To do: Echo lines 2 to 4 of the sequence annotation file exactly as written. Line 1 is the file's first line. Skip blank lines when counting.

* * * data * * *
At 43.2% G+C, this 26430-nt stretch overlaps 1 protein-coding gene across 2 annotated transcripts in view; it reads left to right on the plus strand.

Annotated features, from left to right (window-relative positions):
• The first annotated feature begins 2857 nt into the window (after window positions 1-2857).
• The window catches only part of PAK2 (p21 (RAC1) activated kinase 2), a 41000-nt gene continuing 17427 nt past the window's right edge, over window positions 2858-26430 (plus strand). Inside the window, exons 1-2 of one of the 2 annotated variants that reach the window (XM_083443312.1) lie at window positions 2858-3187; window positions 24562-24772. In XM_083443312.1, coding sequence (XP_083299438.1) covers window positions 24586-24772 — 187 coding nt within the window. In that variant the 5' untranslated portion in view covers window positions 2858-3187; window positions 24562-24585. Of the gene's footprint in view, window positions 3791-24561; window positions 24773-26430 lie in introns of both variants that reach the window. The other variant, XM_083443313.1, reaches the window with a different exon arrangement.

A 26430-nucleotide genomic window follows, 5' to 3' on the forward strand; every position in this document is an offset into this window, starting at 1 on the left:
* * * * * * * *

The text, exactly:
Annotated features, from left to right (window-relative positions):
• The first annotated feature begins 2857 nt into the window (after window positions 1-2857).
• The window catches only part of PAK2 (p21 (RAC1) activated kinase 2), a 41000-nt gene continuing 17427 nt past the window's right edge, over window positions 2858-26430 (plus strand). Inside the window, exons 1-2 of one of the 2 annotated variants that reach the window (XM_083443312.1) lie at window positions 2858-3187; window positions 24562-24772. In XM_083443312.1, coding sequence (XP_083299438.1) covers window positions 24586-24772 — 187 coding nt within the window. In that variant the 5' untranslated portion in view covers window positions 2858-3187; window positions 24562-24585. Of the gene's footprint in view, window positions 3791-24561; window positions 24773-26430 lie in introns of both variants that reach the window. The other variant, XM_083443313.1, reaches the window with a different exon arrangement.